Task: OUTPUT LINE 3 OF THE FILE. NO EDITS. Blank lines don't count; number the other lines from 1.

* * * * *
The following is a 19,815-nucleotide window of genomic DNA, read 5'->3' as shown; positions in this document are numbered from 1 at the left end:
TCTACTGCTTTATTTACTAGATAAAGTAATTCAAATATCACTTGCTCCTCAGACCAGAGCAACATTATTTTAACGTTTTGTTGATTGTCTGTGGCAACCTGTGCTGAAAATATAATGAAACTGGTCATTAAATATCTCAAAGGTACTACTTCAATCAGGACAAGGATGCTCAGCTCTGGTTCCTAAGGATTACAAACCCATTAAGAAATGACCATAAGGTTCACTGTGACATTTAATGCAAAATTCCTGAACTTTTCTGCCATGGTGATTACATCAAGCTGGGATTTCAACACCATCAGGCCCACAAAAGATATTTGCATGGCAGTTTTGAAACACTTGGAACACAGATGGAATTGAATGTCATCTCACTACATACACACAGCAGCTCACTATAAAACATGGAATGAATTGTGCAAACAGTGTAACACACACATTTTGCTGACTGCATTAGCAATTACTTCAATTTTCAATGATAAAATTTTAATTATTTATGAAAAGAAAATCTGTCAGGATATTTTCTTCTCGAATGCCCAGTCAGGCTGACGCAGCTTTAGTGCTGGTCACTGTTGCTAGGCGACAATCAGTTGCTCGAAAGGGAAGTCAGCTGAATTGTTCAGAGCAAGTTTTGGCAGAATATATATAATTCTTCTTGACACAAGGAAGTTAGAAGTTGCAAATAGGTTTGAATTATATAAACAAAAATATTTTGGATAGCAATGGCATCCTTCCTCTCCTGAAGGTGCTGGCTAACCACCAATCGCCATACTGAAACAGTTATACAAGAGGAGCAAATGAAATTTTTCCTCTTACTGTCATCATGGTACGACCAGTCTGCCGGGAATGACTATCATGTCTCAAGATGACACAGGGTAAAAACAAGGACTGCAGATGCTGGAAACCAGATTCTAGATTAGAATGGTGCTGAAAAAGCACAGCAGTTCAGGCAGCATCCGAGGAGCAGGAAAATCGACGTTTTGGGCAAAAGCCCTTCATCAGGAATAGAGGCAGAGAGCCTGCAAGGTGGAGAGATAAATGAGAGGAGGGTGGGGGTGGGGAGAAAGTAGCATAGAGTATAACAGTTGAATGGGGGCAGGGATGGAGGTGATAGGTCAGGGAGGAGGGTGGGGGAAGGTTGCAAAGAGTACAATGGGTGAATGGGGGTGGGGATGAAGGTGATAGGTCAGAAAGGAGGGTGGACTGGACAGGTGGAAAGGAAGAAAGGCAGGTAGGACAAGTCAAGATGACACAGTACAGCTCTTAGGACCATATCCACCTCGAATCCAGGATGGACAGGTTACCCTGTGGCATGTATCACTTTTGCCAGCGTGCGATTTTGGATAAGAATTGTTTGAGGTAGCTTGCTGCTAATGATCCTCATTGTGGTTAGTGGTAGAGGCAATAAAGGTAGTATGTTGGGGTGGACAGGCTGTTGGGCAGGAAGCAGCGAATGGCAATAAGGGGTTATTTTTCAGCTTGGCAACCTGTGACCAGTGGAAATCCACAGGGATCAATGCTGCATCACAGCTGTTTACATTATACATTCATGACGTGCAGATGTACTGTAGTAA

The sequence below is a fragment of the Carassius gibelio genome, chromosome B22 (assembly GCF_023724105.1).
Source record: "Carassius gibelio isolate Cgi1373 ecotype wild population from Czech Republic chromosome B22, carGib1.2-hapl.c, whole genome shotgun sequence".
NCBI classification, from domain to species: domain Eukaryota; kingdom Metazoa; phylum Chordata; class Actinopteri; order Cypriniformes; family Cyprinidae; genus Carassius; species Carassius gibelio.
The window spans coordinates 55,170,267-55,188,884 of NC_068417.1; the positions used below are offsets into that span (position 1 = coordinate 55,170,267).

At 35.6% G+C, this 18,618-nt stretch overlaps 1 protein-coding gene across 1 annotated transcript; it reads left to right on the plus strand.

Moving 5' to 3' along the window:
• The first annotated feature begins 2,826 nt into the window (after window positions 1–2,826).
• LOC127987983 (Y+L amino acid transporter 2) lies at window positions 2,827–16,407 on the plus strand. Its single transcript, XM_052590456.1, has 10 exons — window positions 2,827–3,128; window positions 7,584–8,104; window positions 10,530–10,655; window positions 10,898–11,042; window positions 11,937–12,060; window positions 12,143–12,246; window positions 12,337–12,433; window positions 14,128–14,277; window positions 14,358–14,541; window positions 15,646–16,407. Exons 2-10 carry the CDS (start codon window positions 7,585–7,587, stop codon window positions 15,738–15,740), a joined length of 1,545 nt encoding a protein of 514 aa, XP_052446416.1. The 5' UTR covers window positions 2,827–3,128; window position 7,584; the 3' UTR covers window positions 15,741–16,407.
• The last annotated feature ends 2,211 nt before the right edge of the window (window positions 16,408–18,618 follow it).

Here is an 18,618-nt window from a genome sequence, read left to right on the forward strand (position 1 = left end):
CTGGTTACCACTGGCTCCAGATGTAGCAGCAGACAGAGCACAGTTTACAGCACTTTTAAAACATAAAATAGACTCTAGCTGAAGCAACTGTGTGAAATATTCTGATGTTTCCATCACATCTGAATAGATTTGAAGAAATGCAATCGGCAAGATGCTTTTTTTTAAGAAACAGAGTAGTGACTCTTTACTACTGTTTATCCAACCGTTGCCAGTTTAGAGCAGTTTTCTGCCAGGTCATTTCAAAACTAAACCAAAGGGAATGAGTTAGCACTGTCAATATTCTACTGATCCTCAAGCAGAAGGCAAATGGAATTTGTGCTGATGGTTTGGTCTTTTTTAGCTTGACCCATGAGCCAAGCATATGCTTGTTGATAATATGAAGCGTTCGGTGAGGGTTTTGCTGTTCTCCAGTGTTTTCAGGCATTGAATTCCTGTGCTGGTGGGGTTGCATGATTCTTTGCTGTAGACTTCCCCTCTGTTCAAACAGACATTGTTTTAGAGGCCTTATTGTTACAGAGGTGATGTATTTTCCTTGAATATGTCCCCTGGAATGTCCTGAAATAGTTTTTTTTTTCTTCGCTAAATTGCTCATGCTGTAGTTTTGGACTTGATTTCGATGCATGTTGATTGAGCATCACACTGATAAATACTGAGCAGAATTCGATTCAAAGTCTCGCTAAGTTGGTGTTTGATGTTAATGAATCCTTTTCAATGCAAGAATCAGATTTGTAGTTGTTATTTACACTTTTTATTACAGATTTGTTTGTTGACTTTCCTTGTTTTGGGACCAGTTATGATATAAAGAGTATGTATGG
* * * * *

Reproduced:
The sequence below is a fragment of the Carassius gibelio genome, chromosome B22 (assembly GCF_023724105.1).